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Richmond Howitzers--second Company.

Camp Near Richmond. June 19th, 1862.
To the Editors of the Dispatch:
In reading the pleasing encomiums justly passed on the valor of the regiments and companies which have been rrecently engaged in the defence of Richmond, I have seen nothing concerning a company whose ‘"exprit de corps"’ has been universally admired. I mean the second company of Richmond Howitzers. I would prove recreant to my convictions were I not to give it is mead of praise, though by this crude effort, and I know I hardly need your hearty co-operation.‘" in granting unto Cæsar that which is Cæsar's."’

This gallant, chivalries, and youthful corps, was among the first to respond to its country's call, and to exchange the civic garb for martial panoply. Ere they were emancipated from the regime of college life and private avocation, they were ushered into the scene of war; for they fired the first piece of ordnance fired in Virginia, at Gloucester Point, with honor, credit, and with desired effect. They, with their comrades in arms, fought the first battle of the war, and the name of Howitzer will be known as long as that of Bethel survives. They were the gallant Magruder's first command, and won his esteem and confidence. In the history of the Peninsula they have figured handsomely, and acquitted themselves honorably. Though their labors were great and tiresome, a kind of interregnum has occurred in their career since June 10th, 1861. till April 5th, 1862. On the 5th, when the grand army attacked the Yorktown lines with its improved guns, no artillerists ever fired with mere precision and coolness than did these Howitzers. They were instrumental in checking the progress of the stupendous works of the enemy. They were the artillerists that played such havoc at Wynne's Mill, by dismounting guns, shooting down a wagoner of the topographical engineers, demolishing his instruments and plane tables, &c. Lying, as they were under the continual shelling of the enemy for thirty days, they will always be gratefully remembered for their vigilance and marked nonchalance when danger was so near, and the handsome manner in which they acquitted themselves in responding to the Yankee rifled guns.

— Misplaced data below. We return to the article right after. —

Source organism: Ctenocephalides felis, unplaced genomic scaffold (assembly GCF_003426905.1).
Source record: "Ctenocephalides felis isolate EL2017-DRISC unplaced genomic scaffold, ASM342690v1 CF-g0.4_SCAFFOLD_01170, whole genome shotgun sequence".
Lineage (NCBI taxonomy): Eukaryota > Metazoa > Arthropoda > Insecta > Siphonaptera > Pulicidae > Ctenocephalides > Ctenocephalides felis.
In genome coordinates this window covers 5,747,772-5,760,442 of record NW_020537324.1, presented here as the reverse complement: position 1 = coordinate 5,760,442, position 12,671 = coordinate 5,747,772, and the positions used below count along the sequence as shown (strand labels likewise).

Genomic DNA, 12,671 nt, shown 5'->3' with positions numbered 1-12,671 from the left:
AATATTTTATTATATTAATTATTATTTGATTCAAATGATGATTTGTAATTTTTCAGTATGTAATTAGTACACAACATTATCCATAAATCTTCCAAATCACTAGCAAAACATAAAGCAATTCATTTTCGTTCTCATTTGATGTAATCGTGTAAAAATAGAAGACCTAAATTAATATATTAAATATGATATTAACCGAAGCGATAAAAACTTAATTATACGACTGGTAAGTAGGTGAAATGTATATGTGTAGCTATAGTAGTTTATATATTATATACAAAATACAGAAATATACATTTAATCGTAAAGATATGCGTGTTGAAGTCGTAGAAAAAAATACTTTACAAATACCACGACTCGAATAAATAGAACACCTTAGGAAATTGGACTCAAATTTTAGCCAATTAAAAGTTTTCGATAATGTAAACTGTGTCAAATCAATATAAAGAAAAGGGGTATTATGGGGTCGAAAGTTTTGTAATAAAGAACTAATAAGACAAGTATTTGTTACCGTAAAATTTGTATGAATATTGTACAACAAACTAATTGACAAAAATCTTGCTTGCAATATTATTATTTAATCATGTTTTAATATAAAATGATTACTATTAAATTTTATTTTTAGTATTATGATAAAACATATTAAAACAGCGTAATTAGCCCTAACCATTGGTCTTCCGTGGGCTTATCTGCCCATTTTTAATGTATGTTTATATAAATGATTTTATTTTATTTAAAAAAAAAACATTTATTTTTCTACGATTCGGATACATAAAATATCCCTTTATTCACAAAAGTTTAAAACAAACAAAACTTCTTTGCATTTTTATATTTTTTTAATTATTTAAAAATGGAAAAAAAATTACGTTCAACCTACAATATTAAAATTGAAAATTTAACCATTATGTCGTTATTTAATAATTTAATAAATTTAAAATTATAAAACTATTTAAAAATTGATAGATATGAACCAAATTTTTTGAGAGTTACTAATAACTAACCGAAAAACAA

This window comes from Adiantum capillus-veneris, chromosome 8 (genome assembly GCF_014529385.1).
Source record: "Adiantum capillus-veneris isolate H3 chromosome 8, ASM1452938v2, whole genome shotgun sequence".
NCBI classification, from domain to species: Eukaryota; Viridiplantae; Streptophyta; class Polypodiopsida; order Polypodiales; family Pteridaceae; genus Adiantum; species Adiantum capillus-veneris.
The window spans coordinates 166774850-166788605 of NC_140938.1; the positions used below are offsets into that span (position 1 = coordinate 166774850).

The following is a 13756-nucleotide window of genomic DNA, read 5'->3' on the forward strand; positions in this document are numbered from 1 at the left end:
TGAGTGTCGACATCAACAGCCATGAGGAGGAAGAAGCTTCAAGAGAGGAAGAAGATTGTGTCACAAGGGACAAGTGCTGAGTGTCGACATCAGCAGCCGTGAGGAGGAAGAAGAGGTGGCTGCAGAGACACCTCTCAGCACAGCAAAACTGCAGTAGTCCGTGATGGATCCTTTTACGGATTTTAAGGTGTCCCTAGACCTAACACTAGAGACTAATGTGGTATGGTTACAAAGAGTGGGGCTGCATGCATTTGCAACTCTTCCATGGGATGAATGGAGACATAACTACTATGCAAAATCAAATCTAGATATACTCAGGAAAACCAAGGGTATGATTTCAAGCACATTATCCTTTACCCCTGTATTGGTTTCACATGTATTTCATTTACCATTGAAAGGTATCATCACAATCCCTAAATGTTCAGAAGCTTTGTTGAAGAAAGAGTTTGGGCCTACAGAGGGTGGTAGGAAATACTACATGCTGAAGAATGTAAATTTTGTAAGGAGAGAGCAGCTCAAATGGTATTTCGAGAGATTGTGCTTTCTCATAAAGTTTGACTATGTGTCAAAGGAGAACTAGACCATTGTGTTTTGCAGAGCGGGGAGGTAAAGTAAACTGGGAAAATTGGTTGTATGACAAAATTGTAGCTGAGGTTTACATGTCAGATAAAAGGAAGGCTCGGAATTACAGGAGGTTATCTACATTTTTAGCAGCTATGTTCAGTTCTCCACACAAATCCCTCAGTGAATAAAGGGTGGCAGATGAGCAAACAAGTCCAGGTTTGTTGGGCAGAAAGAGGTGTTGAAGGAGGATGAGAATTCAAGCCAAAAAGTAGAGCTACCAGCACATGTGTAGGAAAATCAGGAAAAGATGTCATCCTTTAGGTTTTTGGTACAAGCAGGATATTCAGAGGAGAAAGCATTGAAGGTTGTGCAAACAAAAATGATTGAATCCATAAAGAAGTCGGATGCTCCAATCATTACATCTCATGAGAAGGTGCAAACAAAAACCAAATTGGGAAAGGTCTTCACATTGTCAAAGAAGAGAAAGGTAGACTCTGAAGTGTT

Inspired by the classic ground of Williamsburg, no hearts ever panted and throbbed more to co-operate in checking the miscreant vandals in their pursuit. When ordered to support the celebrated charge of Gen. Early, their familiar faces and determined coolness could not escape the eye of the noble (Bethel) Hill. Afterwards, in conversation with his friend, he said:

‘ "Before the charge, I recognized the Howitzers of Great Bethel on the field by their familiar faces and their same cool and man like demeanor. I went to the charge, and when I returned I found them not affected by the gloomy ill success of the charge, but standing at their posts ready to immolate themselves on the altar of their country."

’ How proud ought they to be of such a compliment from such a General!

At the ‘"Seven Pines"’ they were prompt to enter the bloody field in the midst of death, suffering, and in the midst of the smoke and roar of guns and fire with all possible coolness and speed. They were on the field Saturday and Sunday, ready to meet any emergency that might arise, and win such laurels and guerdons as real Virginia chivalry deserves. Composed of young men of high social standing, I know no corps to which I would entrust Virginia chivalry for perpetuation rather than to these. Young and valiant, they fight with determination for their beloved principles and to enjoy the free ægis of the Constitution. They feel the polities of their country, and believe them based upon religion and the most just principles of jurisprudence.

The present Captain of the company is David Watson, and Lorraine Jones Lieutenant. They, with gunners Halyburton and Pleasants, are deservedly popular with the men. * * * *

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